The official student newspaper of University of Wisconsin-Eau Claire since 1923.

The Spectator

The official student newspaper of University of Wisconsin-Eau Claire since 1923.

The Spectator

The official student newspaper of University of Wisconsin-Eau Claire since 1923.

The Spectator

Salvaging the lost art of VHS

It all started with a McDonald’s training video and a group of college kids gathered around a TV in Bridgman Hall.

UW-Eau Claire Alumni Nick Prueher and Joe Pickett are taking their Found Footage Festival on its eighth tour around the country, showing their film of found VHS tapes made into a hilarious show.

“These videotape moments, that may be regrettable sometimes, I think are worth seeking out and nobody else is doing that,” Prueher said.  “There is no temperature controlled vault holding on to old exercise videos. We are there to step in and made sure that VHS, which is part of our history, isn’t lost in the ages.”

The Found Footage Festival began when the guys were working on a documentary, “Dirty Country,”  a film about a salesman who turned out to be a raunchy country singer.  After spending five years working on the documentary, they decided they needed to raise some money for the film, but needed to do it without spending any money.  Found Footage Festival was
their solution.

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“This is something that seemed like an inside joke amongst our friends, that nobody else would find funny,” Prueher said “We are constantly impressed that other people are as entertained as we are.”

Even before college, both of the men enjoyed watching old informational, exercise, commercial videos that made them laugh.
“When we got to Eau Claire we started finding more and more videos at TV10 and thrift stores around town,” Prueher said. “We just decided to keep looking and keep sharing our collection with people.”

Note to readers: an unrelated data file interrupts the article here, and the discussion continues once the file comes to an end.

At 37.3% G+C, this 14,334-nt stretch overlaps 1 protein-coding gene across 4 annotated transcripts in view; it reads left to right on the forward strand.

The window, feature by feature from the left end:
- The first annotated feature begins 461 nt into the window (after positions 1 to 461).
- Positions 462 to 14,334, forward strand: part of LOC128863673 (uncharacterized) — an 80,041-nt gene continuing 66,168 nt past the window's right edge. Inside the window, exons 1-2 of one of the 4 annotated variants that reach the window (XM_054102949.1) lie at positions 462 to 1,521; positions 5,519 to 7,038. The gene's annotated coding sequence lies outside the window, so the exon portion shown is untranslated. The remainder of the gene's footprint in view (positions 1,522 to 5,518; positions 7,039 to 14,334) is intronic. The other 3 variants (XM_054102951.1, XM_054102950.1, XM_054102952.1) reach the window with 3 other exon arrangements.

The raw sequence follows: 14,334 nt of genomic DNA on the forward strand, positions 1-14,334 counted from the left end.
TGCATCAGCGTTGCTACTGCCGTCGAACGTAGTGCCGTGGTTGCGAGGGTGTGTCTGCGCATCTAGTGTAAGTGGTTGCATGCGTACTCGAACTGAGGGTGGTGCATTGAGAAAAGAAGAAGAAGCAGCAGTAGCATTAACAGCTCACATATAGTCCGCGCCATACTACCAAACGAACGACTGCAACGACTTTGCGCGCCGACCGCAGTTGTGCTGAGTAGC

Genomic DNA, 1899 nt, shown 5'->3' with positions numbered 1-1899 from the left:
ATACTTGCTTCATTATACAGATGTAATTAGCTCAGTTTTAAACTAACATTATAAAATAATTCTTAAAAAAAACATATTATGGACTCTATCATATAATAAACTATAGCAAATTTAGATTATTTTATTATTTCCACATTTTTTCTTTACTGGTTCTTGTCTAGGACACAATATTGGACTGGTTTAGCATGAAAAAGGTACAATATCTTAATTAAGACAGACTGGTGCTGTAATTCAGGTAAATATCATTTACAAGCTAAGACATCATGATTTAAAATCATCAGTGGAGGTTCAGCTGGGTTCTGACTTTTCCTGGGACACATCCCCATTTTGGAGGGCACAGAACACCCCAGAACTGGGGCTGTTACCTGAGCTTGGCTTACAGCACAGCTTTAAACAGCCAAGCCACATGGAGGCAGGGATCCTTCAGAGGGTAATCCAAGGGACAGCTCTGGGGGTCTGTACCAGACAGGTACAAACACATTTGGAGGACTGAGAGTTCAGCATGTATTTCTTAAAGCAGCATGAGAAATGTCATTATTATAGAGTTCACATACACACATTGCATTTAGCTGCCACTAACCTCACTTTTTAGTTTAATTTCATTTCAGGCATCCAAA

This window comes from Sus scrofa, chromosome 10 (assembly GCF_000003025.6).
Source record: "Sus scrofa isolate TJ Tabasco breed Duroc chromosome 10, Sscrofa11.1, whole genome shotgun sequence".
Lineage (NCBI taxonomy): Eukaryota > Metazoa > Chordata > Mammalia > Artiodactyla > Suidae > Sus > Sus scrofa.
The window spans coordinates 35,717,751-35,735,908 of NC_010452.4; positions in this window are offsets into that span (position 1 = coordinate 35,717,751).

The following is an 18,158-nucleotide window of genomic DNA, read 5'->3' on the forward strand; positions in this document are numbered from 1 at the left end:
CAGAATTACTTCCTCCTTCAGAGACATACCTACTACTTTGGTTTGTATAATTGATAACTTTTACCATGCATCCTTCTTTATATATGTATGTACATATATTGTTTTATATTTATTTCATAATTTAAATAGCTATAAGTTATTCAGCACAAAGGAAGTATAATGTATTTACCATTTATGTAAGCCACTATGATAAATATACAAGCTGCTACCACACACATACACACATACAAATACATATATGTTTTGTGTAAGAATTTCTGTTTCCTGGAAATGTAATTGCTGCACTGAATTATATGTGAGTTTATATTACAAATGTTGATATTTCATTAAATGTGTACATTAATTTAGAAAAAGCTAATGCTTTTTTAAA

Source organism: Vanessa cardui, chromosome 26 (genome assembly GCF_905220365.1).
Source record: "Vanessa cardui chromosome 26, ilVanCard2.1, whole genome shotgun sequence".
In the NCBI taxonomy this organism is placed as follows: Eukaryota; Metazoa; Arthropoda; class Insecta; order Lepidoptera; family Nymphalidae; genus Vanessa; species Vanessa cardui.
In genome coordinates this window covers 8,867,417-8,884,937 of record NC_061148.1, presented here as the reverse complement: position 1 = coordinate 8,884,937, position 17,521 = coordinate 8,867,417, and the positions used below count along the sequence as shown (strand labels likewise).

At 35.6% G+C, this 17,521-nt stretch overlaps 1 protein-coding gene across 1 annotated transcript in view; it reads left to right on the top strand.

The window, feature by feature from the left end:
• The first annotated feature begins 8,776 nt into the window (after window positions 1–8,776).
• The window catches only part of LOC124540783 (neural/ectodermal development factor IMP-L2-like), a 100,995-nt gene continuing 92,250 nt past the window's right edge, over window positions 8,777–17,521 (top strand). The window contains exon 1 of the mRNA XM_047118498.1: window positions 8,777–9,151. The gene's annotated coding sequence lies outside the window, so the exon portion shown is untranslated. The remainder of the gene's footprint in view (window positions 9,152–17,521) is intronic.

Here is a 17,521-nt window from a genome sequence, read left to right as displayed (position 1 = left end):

Pickett said they love coming back to Eau Claire because Saver’s always has awesome finds.  He said in college they were on a first name basis with the workers because they were always searching for videos.

“We occasionally find home movies,” Prueher said, “But most of the stuff is corporate training videos, promotional videos or other random stuff that ended up on VHS.”

They mostly get their VHS from thrift sales, Salvation Army and garage sales.  Even with the decline in VHS tapes, Pickett said they have more than enough stored to last them awhile.

Prueher said because they are on the road so much, they don’t have as much time to look for videos. Anyone in the area who is going to the show should feel free to bring any VHS tapes that they find hilarious, Prueher said.

“Basically the way we do it, is we go out and collect videos for most of the year so we are on tour for about eight months of the year,” Prueher said. “Then we get in the mode — the tape watching mode. That is actually the tough part.”

Prueher said that most of the time the videos aren’t even entertaining, they are just bad. Pickett said the chance of an amazing find keeps them digging, though.

“The thrill of the hunt … for us to find these videos,” Pickett said. “I think it’s the same high that a gambler gets. When you find a video that you didn’t know existed, like an exercise video by Fabio … I think that is the part that gets us both excited.”

The Found Footage Festival is playing Friday in Eau Claire at 7:30 p.m. and 9:30 p.m. at the Downtown Cinema and tickets are $10.

Sophomore Garrett Shok saw the Found Footage Festival last year and is hoping to make it again to their show this weekend.
Shok said he tells people they have to go because it is “damn funny.”

“It was the funniest things that you would hope to find in videos and they found it,” Shok said. “It was very unique. I had never seen something like that before.”

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Salvaging the lost art of VHS